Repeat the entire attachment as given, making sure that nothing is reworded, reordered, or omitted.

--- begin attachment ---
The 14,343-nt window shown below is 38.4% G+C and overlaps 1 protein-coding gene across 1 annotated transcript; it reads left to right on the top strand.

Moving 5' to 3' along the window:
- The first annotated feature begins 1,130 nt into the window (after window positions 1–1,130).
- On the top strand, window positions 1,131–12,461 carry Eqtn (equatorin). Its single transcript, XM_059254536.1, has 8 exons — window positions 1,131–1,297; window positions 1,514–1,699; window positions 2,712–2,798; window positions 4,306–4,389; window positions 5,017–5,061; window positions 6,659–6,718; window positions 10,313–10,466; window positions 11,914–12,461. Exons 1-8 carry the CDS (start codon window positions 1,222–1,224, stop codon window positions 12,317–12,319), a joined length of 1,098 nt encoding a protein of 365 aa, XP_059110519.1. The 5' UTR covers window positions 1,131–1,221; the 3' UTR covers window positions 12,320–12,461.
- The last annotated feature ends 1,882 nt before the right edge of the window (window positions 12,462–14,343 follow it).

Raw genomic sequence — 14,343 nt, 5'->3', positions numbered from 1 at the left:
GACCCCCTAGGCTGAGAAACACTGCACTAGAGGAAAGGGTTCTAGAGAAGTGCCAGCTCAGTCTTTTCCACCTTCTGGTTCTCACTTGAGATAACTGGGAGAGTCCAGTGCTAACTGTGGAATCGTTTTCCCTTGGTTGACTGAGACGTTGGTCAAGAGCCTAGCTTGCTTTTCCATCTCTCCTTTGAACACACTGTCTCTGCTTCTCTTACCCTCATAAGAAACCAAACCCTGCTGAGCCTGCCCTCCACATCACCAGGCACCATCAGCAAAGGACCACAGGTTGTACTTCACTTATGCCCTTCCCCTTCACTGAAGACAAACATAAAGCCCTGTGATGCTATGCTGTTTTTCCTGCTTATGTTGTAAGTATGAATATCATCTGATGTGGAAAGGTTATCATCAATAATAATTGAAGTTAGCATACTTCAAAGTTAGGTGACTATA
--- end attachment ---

The 14,343-nt window shown below is 38.4% G+C and overlaps 1 protein-coding gene across 1 annotated transcript; it reads left to right on the top strand.

Moving 5' to 3' along the window:
- The first annotated feature begins 1,130 nt into the window (after window positions 1–1,130).
- On the top strand, window positions 1,131–12,461 carry Eqtn (equatorin). Its single transcript, XM_059254536.1, has 8 exons — window positions 1,131–1,297; window positions 1,514–1,699; window positions 2,712–2,798; window positions 4,306–4,389; window positions 5,017–5,061; window positions 6,659–6,718; window positions 10,313–10,466; window positions 11,914–12,461. Exons 1-8 carry the CDS (start codon window positions 1,222–1,224, stop codon window positions 12,317–12,319), a joined length of 1,098 nt encoding a protein of 365 aa, XP_059110519.1. The 5' UTR covers window positions 1,131–1,221; the 3' UTR covers window positions 12,320–12,461.
- The last annotated feature ends 1,882 nt before the right edge of the window (window positions 12,462–14,343 follow it).

Raw genomic sequence — 14,343 nt, 5'->3', positions numbered from 1 at the left:
GACCCCCTAGGCTGAGAAACACTGCACTAGAGGAAAGGGTTCTAGAGAAGTGCCAGCTCAGTCTTTTCCACCTTCTGGTTCTCACTTGAGATAACTGGGAGAGTCCAGTGCTAACTGTGGAATCGTTTTCCCTTGGTTGACTGAGACGTTGGTCAAGAGCCTAGCTTGCTTTTCCATCTCTCCTTTGAACACACTGTCTCTGCTTCTCTTACCCTCATAAGAAACCAAACCCTGCTGAGCCTGCCCTCCACATCACCAGGCACCATCAGCAAAGGACCACAGGTTGTACTTCACTTATGCCCTTCCCCTTCACTGAAGACAAACATAAAGCCCTGTGATGCTATGCTGTTTTTCCTGCTTATGTTGTAAGTATGAATATCATCTGATGTGGAAAGGTTATCATCAATAATAATTGAAGTTAGCATACTTCAAAGTTAGGTGACTATA